Today, in the fifth and final part of our ‘Which Distributor’ series, Orna Ross explains how independent authors can successfully work with trade publishers to distribute some of their books.
At a writers conference, an agent and writer are putting out tentative feelers towards each other. The agent is from a venerable company, with a long list of illustrious clients. The writer is an independent author, who has earned her indie spurs by successfully self-publishing two ebook thriller titles (with more on the way) and building a vibrant and growing fanbase, both for her books and her writing advice website.
The agent wants to sign this author, who is young, hardworking, full of ideas, with many books ahead of her. The author is actively seeking a trade publisher, because she wants a third party to handle print. For her, print takes too long and requires the sort of activities that don't interest her. It's the one thing trade publishing can do better than she can do for herself, she believes.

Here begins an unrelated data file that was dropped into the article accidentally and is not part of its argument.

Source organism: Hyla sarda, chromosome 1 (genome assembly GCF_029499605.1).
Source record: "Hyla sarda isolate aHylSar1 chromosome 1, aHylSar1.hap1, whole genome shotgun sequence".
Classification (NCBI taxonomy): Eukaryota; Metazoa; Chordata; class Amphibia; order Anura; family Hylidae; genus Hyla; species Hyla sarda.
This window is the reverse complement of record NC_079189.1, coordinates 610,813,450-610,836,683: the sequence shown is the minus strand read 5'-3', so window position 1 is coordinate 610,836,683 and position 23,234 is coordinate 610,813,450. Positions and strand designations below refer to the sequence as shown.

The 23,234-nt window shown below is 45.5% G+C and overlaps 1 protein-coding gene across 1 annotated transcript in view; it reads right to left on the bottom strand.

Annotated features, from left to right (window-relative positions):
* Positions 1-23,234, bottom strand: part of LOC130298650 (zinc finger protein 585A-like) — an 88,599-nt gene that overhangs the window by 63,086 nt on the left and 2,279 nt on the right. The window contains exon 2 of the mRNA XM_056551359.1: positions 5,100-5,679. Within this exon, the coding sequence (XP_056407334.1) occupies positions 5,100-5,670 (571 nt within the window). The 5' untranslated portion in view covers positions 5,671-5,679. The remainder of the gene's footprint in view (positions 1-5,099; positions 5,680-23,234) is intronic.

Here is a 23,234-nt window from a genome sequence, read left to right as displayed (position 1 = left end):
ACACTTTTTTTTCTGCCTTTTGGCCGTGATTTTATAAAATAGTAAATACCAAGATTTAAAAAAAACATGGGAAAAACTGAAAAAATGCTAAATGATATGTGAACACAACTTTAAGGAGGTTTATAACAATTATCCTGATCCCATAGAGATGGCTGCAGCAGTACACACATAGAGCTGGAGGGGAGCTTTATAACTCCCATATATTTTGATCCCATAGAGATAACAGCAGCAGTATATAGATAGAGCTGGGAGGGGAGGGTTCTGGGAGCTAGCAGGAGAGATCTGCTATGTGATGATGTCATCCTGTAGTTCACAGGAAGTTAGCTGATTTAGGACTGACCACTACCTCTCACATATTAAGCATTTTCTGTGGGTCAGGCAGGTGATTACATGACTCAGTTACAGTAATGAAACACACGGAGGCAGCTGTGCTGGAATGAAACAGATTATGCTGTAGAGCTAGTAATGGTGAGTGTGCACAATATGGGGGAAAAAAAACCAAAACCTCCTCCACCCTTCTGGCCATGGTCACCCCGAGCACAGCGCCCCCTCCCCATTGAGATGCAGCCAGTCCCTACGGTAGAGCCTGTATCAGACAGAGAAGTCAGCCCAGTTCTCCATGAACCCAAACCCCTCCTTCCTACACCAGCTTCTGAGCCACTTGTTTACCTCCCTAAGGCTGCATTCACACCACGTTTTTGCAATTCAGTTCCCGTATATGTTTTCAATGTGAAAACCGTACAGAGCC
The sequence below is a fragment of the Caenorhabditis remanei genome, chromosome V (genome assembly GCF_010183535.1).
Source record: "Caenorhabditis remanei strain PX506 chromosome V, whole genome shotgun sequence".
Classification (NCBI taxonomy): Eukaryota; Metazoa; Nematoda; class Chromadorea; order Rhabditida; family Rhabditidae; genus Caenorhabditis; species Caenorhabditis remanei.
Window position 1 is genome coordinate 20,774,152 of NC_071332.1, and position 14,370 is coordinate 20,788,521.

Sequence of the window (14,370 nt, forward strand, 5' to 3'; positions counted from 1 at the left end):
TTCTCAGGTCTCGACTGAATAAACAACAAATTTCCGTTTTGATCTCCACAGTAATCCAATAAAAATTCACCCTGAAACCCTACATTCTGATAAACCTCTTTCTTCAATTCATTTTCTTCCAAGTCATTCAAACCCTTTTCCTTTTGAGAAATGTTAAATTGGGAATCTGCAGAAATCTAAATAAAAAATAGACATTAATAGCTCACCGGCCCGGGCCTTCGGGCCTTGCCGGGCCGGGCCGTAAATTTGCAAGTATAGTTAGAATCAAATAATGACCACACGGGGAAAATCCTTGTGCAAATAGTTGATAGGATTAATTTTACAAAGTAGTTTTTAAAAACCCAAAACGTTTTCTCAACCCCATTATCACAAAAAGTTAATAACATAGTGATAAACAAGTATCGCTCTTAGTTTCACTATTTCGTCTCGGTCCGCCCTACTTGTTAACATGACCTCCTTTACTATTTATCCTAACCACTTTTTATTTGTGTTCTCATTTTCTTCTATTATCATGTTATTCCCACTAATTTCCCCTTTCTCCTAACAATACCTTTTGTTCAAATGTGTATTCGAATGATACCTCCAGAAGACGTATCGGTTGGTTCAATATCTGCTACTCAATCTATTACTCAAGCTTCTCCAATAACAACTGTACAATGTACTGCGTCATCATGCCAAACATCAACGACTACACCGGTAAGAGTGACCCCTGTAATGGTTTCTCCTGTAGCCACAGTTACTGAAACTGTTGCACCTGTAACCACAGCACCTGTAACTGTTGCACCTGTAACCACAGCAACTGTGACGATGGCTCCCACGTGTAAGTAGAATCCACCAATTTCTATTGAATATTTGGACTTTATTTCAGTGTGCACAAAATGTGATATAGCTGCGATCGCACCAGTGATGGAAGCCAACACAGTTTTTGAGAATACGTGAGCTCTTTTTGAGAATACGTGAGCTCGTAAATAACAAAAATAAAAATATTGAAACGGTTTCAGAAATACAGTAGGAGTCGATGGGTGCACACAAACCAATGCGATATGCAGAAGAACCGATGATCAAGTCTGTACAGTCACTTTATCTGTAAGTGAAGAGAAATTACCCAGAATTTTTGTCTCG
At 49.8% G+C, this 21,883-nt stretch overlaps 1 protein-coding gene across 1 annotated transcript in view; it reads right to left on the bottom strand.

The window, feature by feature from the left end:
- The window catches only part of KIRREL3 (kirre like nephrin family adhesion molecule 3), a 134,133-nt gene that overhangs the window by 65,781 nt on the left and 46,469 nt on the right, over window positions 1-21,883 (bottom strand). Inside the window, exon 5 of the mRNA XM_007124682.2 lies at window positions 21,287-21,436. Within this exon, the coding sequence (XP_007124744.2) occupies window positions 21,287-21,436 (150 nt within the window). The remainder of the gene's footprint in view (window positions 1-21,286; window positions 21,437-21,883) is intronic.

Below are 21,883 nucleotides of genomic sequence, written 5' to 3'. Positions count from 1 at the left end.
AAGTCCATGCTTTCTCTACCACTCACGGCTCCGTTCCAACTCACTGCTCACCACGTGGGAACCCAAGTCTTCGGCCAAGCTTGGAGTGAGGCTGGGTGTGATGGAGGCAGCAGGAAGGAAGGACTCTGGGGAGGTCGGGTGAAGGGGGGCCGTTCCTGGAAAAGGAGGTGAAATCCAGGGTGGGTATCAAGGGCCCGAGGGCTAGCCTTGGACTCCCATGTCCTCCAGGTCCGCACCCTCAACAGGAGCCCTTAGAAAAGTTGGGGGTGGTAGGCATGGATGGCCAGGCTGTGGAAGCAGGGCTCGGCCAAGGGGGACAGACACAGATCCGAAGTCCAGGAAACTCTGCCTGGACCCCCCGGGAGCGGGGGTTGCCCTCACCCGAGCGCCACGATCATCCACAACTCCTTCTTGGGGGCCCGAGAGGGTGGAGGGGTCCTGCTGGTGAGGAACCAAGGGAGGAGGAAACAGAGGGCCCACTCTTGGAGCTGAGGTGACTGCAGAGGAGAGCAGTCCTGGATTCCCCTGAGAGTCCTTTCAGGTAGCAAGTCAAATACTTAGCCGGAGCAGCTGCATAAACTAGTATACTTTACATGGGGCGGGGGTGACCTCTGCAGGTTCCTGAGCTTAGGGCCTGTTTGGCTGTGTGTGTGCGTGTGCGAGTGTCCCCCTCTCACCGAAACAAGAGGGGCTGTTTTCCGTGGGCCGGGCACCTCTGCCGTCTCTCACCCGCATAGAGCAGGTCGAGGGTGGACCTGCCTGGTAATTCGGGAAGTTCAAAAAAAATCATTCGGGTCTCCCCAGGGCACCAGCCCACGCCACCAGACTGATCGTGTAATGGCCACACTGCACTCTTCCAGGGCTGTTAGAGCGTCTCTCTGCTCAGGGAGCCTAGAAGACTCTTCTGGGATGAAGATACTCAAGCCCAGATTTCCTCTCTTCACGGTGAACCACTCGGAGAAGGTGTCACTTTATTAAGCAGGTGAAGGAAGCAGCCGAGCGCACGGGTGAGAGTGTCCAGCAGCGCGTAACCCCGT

The two talk, they seem to understand each other. Back home, the agent sends over an Author Representation Agreement but before she's read too far, the writer is concerned. A clause states that the agent will